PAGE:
Date of Award


Document Type


Degree Name

Doctor of Philosophy (PhD)


Mechanical Engineering

Committee Chair/Advisor

Yue Wang

Committee Member

Ardalan Vahidi

Committee Member

Atul Kelkar

Committee Member

Amin Khademi


 Trust plays a crucial role in enabling effective collaboration and decision-making within human-multi-robot teams. In this context, runtime verification techniques and trust inference models have emerged as valuable tools for assessing and quantifying the trustworthiness of individual robots. This dissertation presents a study on trust-based runtime verification and introduces a Bayesian trust inference model for human-multi-robot teams. Firstly, we discuss the concept of runtime verification, which involves monitoring and analyzing the behavior of robots during their operation. We highlight the importance of trust as a key factor in determining the reliability and credibility of robot actions. By integrating trust metrics into runtime verification, we enhance the capability to detect and respond to potentially untrustworthy behavior, ultimately improving the overall performance and safety of human-multi-robot teams. Building upon this foundation, we propose a Bayesian trust inference model. The model leverages a dynamic Bayesian network (DBN) to capture the dependencies between robot performance, human trust feedback, and human interventions. By employing a categorical Boltzmann machine, we model the conditional relationships within the DBN, enabling an accurate representation of the complex trust dynamics in the team. To validate the proposed model, we conduct experiments involving a human-multi-robot team in a collaborative task. The experiments incorporate human involvement and utilize the Bayesian trust inference model to infer the degrees of human trust in multiple mobile robots. Additionally, the model predicts human interventions, providing a means for model validation. The experimental results demonstrate the effectiveness of the Bayesian trust inference model, with a high accuracy rate of 86.5% in predicting human interactions. The findings of this study confirm the potential of trust-based runtime verification and the Bayesian trust inference model in enhancing the trustworthiness and performance of human-multi-robot teams. By integrating trust assessment and inference into the runtime verification process, we enable a proactive approach to managing trust, fostering more reliable and efficient collaboration between humans and robots.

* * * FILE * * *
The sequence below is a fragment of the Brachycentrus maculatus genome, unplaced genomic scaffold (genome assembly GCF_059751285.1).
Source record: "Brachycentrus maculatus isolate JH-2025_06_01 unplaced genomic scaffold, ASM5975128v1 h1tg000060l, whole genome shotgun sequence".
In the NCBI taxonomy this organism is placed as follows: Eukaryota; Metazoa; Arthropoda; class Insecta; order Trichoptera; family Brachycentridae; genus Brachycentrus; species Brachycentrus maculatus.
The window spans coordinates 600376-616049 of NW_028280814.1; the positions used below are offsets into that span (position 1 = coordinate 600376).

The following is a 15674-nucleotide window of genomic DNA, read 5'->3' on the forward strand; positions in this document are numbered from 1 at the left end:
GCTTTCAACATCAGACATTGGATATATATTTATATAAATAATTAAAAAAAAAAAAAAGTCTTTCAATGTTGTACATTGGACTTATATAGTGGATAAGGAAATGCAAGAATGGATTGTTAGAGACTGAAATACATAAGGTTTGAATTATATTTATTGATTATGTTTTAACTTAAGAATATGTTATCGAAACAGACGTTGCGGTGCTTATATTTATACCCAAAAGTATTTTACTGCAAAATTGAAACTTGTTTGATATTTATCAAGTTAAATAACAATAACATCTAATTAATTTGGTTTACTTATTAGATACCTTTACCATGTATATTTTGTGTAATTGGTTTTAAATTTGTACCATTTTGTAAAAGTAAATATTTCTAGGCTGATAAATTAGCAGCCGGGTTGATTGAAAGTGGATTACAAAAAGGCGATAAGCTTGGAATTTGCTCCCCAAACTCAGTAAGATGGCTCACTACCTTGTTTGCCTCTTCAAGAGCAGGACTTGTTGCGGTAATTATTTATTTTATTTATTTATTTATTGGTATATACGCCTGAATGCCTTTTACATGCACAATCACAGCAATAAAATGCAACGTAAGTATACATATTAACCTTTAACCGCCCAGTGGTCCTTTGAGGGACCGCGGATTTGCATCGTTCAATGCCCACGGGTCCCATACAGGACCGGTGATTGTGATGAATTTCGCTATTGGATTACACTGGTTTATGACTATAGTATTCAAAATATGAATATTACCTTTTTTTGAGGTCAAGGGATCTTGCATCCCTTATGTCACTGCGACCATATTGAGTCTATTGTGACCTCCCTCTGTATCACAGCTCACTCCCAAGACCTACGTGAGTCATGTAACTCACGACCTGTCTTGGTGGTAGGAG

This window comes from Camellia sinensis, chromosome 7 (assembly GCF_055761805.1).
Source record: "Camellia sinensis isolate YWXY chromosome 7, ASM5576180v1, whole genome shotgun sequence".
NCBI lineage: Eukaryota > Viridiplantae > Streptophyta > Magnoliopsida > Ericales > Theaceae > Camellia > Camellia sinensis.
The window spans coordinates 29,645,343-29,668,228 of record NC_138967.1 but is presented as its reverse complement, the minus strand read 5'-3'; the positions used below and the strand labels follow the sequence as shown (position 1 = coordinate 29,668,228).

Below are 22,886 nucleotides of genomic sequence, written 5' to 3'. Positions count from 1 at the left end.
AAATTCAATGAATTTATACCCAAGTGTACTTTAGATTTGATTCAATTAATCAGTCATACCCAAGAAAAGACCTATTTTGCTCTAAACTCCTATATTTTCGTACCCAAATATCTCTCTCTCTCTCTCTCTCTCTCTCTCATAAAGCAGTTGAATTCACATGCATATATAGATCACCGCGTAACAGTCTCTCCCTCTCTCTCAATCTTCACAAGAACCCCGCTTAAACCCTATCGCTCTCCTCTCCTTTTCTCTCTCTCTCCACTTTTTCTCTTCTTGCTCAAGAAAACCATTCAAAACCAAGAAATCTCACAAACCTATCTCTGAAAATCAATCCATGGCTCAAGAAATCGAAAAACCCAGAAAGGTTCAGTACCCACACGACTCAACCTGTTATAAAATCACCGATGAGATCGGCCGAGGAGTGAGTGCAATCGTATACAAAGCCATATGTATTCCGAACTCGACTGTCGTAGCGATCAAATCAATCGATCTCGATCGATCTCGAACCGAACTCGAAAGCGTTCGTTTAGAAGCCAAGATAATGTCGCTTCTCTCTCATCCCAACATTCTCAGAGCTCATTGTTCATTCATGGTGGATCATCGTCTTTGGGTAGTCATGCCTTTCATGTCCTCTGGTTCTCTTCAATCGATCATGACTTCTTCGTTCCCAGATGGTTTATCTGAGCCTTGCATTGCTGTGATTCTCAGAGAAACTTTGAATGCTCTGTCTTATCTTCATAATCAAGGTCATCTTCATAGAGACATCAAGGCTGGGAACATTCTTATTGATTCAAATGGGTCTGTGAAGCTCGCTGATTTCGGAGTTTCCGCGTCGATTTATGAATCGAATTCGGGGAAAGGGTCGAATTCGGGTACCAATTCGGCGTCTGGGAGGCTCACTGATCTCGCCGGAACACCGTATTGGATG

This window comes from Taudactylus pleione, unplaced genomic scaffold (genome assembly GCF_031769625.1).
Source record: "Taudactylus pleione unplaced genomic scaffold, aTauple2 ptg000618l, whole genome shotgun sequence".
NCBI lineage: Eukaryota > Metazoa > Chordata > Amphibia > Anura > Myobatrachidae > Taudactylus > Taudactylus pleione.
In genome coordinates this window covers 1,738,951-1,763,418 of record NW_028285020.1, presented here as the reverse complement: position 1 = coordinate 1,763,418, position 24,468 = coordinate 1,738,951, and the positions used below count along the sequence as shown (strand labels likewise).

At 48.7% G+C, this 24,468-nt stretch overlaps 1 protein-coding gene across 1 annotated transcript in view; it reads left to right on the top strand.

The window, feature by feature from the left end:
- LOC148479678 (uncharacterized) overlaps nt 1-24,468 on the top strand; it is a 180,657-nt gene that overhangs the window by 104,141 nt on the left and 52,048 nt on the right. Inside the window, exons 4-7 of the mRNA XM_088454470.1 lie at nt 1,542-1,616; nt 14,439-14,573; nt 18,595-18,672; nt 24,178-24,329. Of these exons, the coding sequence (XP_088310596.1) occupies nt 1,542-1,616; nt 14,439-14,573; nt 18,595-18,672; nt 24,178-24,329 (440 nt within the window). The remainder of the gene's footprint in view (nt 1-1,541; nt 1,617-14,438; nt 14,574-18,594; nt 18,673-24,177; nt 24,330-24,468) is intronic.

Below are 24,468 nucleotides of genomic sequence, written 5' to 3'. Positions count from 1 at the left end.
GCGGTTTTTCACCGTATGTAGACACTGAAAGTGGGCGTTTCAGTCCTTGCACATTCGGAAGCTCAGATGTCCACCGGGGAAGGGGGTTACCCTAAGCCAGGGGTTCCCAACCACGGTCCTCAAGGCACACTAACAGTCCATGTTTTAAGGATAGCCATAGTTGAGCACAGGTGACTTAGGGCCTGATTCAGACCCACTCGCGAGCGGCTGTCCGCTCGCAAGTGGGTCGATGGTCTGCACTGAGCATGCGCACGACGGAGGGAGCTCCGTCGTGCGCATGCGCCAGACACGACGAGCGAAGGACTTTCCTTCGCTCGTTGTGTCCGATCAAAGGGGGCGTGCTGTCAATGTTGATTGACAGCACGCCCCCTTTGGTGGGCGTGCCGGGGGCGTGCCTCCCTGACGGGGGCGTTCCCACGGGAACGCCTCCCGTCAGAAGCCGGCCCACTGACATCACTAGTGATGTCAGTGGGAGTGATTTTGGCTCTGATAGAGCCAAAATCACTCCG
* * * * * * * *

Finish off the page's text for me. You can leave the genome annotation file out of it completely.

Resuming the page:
Available for download on Saturday, August 31, 2024